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The role of sound and digital media in an information-based society: artists--from Steve Reich and Pierre Boulez to Chuck D and Moby--describe their work.If Rhythm Science was about the flow of things, Sound Unbound is about the remix--how music, art, and literature have blurred the lines between what an artist can do and what a composer can create. In Sound Unbound, Rhyth The role of sound and digital media in an information-based society: artists--from Steve Reich and Pierre Boulez to Chuck D and Moby--describe their work.If Rhythm Science was about the flow of things, Sound Unbound is about the remix--how music, art, and literature have blurred the lines between what an artist can do and what a composer can create. In Sound Unbound, Rhythm Science author Paul Miller aka DJ Spooky that Subliminal Kid asks artists to describe their work and compositional strategies in their own words. These are reports from the front lines on the role of sound and digital media in an information-based society. The topics are as diverse as the contributors: composer Steve Reich offers a memoir of his life with technology, from tape loops to video opera; Miller himself considers sampling and civilization; novelist Jonathan Lethem writes about appropriation and plagiarism; science fiction writer Bruce Sterling looks at dead media; Ron Eglash examines racial signifiers in electrical engineering; media activist Naeem Mohaiemen explores the influence of Islam on hip hop; rapper Chuck D contributes "Three Pieces"; musician Brian Eno explores the sound and history of bells; Hans Ulrich Obrist and Philippe Parreno interview composer-conductor Pierre Boulez; and much more. "Press 'play, '" Miller writes, "and this anthology says 'here goes.'" The groundbreaking music that accompanies the book features Nam Jun Paik, the Dada Movement, John Cage, Sonic Youth, and many other examples of avant-garde music. Most of this content comes from the archives of Sub Rosa, a legendary record label that has been the benchmark for archival sounds since the beginnings of electronic music. To receive these free music files, readers may send an email to the address listed in the book. Contributors David Allenby, Pierre Boulez, Catherine Corman, Chuck D, Erik Davis, Scott De Lahunta, Manuel DeLanda, Cory Doctorow, Eveline Domnitch, Frances Dyson, Ron Eglash, Brian Eno, Dmitry Gelfand, Dick Hebdige, Lee Hirsch, Vijay Iyer, Ken Jordan, Douglas Kahn, Daphne Keller, Beryl Korot, Jaron Lanier, Joseph Lanza, Jonathan Lethem, Carlo McCormick, Paul D. Miller aka DJ Spooky that Subliminal Kid, Moby, Naeem Mohaiemen, Alondra Nelson, Keith and Mendi Obadike, Hans Ulrich Obrist, Pauline Oliveros, Philippe Parreno, Ibrahim Quaraishi, Steve Reich, Simon Reynolds, Scanner aka Robin Rimbaud, Nadine Robinson, Daniel Bernard Roumain (DBR), Alex Steinweiss, Bruce Sterling, Lucy Walker, Saul Williams, Jeff E. Winner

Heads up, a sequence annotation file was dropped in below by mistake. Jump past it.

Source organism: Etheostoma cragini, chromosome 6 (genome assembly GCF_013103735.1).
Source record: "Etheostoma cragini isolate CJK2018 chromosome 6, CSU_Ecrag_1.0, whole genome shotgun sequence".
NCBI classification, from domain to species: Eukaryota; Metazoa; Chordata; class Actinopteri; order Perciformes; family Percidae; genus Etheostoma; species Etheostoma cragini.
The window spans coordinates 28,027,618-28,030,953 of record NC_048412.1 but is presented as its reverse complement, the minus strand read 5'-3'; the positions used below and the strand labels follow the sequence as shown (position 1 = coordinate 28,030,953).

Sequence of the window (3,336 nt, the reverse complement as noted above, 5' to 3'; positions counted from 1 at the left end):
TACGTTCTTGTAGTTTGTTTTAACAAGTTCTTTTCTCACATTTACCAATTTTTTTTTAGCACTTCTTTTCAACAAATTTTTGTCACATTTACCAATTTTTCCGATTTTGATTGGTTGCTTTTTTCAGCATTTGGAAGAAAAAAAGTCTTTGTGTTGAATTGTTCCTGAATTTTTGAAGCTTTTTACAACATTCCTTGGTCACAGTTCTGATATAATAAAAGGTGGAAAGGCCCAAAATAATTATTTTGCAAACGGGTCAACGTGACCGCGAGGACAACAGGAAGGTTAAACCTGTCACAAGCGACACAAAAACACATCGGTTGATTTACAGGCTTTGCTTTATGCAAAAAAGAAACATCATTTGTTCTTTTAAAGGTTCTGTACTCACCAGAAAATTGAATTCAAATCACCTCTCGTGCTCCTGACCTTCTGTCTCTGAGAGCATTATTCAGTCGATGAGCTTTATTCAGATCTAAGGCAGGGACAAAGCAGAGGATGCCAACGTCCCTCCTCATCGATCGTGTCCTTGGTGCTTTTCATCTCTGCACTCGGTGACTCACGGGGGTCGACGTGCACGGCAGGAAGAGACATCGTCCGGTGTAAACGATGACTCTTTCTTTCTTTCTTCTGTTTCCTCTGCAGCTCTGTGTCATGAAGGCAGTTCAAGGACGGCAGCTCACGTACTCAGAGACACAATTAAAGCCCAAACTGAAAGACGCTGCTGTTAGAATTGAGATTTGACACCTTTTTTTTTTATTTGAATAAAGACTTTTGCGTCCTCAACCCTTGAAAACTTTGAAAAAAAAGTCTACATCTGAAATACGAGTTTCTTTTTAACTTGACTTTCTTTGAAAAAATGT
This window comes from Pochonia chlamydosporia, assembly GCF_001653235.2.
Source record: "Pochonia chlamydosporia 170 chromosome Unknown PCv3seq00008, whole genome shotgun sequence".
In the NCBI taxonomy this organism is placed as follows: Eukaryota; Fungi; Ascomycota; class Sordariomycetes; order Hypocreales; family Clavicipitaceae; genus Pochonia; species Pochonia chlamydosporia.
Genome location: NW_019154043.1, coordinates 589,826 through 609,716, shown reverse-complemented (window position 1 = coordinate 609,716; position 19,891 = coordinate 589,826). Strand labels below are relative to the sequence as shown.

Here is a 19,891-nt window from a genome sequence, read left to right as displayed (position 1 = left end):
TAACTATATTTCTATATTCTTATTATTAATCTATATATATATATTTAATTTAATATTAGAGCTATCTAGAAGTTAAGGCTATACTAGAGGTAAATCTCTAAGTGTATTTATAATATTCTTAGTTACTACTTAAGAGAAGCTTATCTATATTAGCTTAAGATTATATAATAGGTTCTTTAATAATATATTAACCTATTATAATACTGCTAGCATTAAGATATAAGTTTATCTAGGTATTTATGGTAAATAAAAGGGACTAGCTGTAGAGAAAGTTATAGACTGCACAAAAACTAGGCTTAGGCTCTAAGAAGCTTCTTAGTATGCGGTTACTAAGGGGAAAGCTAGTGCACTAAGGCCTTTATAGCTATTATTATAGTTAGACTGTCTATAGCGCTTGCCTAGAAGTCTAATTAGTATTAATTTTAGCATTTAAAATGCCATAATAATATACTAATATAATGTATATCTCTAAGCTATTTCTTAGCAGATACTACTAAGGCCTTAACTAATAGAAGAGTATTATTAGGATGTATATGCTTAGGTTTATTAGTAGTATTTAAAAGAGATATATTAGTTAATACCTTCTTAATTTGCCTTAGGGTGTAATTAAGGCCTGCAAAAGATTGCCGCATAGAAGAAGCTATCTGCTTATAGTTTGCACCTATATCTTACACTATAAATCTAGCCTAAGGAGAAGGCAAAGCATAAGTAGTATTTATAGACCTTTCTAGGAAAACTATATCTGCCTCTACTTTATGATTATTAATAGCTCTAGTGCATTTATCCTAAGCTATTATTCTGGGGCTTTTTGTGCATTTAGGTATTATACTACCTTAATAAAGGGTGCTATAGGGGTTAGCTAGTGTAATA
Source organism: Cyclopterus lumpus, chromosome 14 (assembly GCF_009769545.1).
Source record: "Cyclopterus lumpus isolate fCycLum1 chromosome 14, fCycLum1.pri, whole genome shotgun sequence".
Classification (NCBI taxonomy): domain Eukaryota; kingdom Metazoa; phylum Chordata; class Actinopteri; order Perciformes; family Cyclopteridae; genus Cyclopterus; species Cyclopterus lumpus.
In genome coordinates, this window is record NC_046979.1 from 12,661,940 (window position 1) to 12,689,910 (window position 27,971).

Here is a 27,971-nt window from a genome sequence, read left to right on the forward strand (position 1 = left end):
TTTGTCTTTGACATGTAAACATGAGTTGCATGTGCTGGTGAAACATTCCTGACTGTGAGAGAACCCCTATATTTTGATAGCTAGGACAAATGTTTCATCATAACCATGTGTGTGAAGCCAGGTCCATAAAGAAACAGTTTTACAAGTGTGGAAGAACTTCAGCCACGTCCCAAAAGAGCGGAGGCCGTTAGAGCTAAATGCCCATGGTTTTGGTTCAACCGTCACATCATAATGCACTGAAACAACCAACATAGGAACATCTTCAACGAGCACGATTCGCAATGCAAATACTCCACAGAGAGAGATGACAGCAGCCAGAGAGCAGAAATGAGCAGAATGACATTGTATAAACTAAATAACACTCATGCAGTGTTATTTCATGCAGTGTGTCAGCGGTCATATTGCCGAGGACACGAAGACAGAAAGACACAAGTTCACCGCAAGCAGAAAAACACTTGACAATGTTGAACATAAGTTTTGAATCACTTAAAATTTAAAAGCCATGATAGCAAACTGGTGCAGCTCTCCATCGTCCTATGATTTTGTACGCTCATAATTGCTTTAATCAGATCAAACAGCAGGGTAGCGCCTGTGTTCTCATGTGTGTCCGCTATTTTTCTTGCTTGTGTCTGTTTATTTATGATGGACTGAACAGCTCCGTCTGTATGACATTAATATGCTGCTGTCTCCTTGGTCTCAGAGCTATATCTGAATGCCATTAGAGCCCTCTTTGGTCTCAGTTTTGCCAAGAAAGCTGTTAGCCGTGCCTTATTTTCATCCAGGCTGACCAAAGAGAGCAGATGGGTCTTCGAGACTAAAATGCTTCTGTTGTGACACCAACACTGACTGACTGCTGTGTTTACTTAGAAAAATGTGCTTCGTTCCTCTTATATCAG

30 review for Sound Unbound: Sampling Digital Music and Culture

  1. 4 out of 5

    Jenny (Reading Envy)

    This book is probably better in theory than practice. It gathers essays from such a wide range of people that I'm not sure it successfully portrays any one thing. There are DJs, composers, current artists, classical conductors, authors, among others, all contributing to this idea of sampling digital music and culture. Some are academic, some are interview-based, and some are farther out there. The best essay in the book is The Ecstasy of Influence by Jonathan Lethem, which can also be found in hi This book is probably better in theory than practice. It gathers essays from such a wide range of people that I'm not sure it successfully portrays any one thing. There are DJs, composers, current artists, classical conductors, authors, among others, all contributing to this idea of sampling digital music and culture. Some are academic, some are interview-based, and some are farther out there. The best essay in the book is The Ecstasy of Influence by Jonathan Lethem, which can also be found in his own book of essays. Keep reading until the punch line. "Copyright is an ongoing social negotiation, tenuously forged, endlessly revised, and imperfect in its every incarnation." "Active reading is an impertinent raid on the literary preserve. Readers are like nomads, poaching their way across fields they do not own," -Jonathan Lethem I also really enjoyed "Quantum Improvisation" by Pauline Oliveros. As always, Oliveros focuses on the possibilities. What will be the limitations of technology? She imagines a world where all her improvisational technology dreams could come true.